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Lab puppy..

Discussion in 'Predators and Pests' started by BHyder1, Aug 8, 2010.

  1. BHyder1

    BHyder1 In the Brooder

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    Oct 19, 2009
    Missouri
    My lab is around 4 months old. He has been fine with my chickens until now. I have caught him 2 days in a row, chasing and biting my silkies. They are the only ones he bothers. My chickens are free range when I am home. How can I stop him from having an interest in them?? I got him to help keep the other predators away... I really do not want to chain him up.
     

  2. CATRAY44

    CATRAY44 Lard Cookin Chicken Woman

    Four months is pretty young. Labs take a couple of years to mature as it is. I would work on teaching him the basics of sit, stay and leave it, using other tempting things, far away from my chickens. When he is really under your control, over time, I would try him first with a leash when he is around them. I imagine there are others on here who may have better advice, but this is what I did with my Labrador and Cocker. Until they looked to me and listened all of the time, I did not let them around my chickens. Now I feel pretty safe with them around them, but I never forget that they are dogs, no matter how obedient.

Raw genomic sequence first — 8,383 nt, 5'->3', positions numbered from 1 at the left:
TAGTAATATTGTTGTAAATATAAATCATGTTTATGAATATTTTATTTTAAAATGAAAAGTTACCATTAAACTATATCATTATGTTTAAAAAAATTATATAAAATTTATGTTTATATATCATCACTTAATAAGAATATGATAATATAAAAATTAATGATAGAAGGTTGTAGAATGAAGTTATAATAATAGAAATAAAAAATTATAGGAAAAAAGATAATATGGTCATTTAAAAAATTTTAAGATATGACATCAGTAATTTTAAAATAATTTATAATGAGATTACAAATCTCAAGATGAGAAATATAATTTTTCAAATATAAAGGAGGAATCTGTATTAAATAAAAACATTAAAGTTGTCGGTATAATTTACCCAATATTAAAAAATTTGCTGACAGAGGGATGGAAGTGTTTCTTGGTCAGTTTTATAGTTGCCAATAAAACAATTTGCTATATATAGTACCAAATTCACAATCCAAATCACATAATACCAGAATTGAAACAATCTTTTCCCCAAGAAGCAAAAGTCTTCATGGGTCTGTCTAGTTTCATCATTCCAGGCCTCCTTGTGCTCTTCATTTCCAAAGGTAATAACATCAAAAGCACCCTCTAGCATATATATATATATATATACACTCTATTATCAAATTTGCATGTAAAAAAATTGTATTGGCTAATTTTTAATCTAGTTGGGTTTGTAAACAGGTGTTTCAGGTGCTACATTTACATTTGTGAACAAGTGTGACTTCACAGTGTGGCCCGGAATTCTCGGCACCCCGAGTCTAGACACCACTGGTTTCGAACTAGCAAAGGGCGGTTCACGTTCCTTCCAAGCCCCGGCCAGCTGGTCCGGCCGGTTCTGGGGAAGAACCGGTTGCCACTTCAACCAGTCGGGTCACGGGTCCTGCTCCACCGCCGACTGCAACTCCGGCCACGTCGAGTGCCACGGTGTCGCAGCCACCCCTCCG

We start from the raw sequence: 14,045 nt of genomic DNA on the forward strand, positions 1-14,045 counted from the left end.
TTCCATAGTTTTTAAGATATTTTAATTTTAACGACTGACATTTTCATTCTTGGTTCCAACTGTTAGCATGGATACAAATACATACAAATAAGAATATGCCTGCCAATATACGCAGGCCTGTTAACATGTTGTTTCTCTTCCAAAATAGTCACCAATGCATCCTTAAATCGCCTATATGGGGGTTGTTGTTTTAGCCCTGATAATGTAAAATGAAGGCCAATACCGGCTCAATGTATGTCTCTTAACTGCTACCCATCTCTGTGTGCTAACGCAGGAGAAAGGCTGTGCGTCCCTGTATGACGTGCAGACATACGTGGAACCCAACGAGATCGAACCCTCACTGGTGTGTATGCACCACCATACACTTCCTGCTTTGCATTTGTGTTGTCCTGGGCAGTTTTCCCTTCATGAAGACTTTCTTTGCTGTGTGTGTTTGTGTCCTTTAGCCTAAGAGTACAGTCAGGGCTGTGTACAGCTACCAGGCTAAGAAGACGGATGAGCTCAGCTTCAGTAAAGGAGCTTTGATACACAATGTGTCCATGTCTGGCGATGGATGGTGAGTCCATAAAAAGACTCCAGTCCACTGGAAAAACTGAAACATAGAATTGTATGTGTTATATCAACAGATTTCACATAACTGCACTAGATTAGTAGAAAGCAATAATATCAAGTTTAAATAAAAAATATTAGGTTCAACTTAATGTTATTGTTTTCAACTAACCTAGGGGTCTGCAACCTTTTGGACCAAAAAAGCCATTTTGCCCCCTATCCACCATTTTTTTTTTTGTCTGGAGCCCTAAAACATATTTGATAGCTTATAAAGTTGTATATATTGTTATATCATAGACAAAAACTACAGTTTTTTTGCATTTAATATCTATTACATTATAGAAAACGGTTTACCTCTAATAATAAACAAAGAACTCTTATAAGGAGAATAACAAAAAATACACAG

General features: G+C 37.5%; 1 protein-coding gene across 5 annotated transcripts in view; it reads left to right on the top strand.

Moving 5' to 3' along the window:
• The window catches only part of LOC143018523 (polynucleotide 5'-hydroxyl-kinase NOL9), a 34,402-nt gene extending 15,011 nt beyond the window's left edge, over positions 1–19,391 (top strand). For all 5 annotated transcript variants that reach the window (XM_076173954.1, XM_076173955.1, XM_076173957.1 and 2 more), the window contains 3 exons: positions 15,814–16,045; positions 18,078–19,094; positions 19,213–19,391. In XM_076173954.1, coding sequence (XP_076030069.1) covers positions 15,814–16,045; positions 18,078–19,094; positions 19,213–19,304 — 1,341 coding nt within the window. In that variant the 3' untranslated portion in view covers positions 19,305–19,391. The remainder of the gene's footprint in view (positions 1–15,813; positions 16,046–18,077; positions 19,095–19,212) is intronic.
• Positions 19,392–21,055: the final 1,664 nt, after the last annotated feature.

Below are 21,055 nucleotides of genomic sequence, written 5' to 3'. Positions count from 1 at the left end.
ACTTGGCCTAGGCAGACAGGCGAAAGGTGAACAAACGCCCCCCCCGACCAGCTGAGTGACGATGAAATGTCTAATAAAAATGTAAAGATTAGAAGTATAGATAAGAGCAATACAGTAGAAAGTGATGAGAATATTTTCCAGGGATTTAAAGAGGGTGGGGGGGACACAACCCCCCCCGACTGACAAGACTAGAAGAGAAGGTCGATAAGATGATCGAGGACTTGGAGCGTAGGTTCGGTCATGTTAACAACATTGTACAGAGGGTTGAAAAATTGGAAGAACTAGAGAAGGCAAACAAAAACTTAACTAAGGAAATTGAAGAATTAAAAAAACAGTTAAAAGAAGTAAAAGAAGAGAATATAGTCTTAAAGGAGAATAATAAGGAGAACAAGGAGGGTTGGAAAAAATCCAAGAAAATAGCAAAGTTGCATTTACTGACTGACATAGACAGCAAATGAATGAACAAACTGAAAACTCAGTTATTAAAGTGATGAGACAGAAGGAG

3. Tala

    Tala Flock Mistress

    He is growing up and pushing boundaries. You need to make it clear that the chickens are ALWAYS off limits.

    Teach him on leash first, use a long leash and correct him if he starts to go after a chicken. This helps him learn what is right and what is wrong, after he learns you can move to supervised off leash work.
    Depending on your dog's temperment scolding him from across the yard may not be enough to enforce the training, so you may have to go electric collar with him and not let him around the chickens AT ALL unless A) you are watching and B) he is wearing the collar and you are ready to use it.